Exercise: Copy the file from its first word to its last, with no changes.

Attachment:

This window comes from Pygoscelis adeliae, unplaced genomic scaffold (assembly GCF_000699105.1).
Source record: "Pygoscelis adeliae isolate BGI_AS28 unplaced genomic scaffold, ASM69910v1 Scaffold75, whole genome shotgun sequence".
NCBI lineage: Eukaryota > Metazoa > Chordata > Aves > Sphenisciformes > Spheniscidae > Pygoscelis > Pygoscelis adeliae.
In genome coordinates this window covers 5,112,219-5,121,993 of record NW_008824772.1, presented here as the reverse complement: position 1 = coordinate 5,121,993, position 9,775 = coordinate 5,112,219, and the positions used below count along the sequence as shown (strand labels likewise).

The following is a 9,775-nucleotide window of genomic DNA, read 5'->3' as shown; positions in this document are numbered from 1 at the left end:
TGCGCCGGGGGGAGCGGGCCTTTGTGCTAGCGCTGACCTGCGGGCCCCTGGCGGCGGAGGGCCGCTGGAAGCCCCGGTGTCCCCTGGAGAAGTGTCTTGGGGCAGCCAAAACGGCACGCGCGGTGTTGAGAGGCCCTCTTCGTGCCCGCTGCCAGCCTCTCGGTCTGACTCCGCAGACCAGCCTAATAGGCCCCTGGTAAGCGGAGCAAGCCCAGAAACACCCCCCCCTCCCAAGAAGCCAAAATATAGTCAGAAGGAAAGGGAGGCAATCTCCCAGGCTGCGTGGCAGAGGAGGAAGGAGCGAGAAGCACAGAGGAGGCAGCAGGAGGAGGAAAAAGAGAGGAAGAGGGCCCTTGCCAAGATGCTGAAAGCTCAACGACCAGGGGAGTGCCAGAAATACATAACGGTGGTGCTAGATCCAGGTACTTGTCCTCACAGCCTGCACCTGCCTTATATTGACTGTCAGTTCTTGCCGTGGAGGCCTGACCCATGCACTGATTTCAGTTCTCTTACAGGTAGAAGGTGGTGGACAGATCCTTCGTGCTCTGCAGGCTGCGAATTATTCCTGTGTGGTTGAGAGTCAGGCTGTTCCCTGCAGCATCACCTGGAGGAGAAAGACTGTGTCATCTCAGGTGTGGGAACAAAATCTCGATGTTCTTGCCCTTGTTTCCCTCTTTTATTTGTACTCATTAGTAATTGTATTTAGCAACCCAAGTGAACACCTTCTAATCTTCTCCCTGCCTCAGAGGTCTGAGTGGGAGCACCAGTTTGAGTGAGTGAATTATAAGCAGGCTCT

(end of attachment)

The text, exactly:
This window comes from Pygoscelis adeliae, unplaced genomic scaffold (assembly GCF_000699105.1).
Source record: "Pygoscelis adeliae isolate BGI_AS28 unplaced genomic scaffold, ASM69910v1 Scaffold75, whole genome shotgun sequence".
NCBI lineage: Eukaryota > Metazoa > Chordata > Aves > Sphenisciformes > Spheniscidae > Pygoscelis > Pygoscelis adeliae.
In genome coordinates this window covers 5,112,219-5,121,993 of record NW_008824772.1, presented here as the reverse complement: position 1 = coordinate 5,121,993, position 9,775 = coordinate 5,112,219, and the positions used below count along the sequence as shown (strand labels likewise).

The following is a 9,775-nucleotide window of genomic DNA, read 5'->3' as shown; positions in this document are numbered from 1 at the left end:
TGCGCCGGGGGGAGCGGGCCTTTGTGCTAGCGCTGACCTGCGGGCCCCTGGCGGCGGAGGGCCGCTGGAAGCCCCGGTGTCCCCTGGAGAAGTGTCTTGGGGCAGCCAAAACGGCACGCGCGGTGTTGAGAGGCCCTCTTCGTGCCCGCTGCCAGCCTCTCGGTCTGACTCCGCAGACCAGCCTAATAGGCCCCTGGTAAGCGGAGCAAGCCCAGAAACACCCCCCCCTCCCAAGAAGCCAAAATATAGTCAGAAGGAAAGGGAGGCAATCTCCCAGGCTGCGTGGCAGAGGAGGAAGGAGCGAGAAGCACAGAGGAGGCAGCAGGAGGAGGAAAAAGAGAGGAAGAGGGCCCTTGCCAAGATGCTGAAAGCTCAACGACCAGGGGAGTGCCAGAAATACATAACGGTGGTGCTAGATCCAGGTACTTGTCCTCACAGCCTGCACCTGCCTTATATTGACTGTCAGTTCTTGCCGTGGAGGCCTGACCCATGCACTGATTTCAGTTCTCTTACAGGTAGAAGGTGGTGGACAGATCCTTCGTGCTCTGCAGGCTGCGAATTATTCCTGTGTGGTTGAGAGTCAGGCTGTTCCCTGCAGCATCACCTGGAGGAGAAAGACTGTGTCATCTCAGGTGTGGGAACAAAATCTCGATGTTCTTGCCCTTGTTTCCCTCTTTTATTTGTACTCATTAGTAATTGTATTTAGCAACCCAAGTGAACACCTTCTAATCTTCTCCCTGCCTCAGAGGTCTGAGTGGGAGCACCAGTTTGAGTGAGTGAATTATAAGCAGGCTCT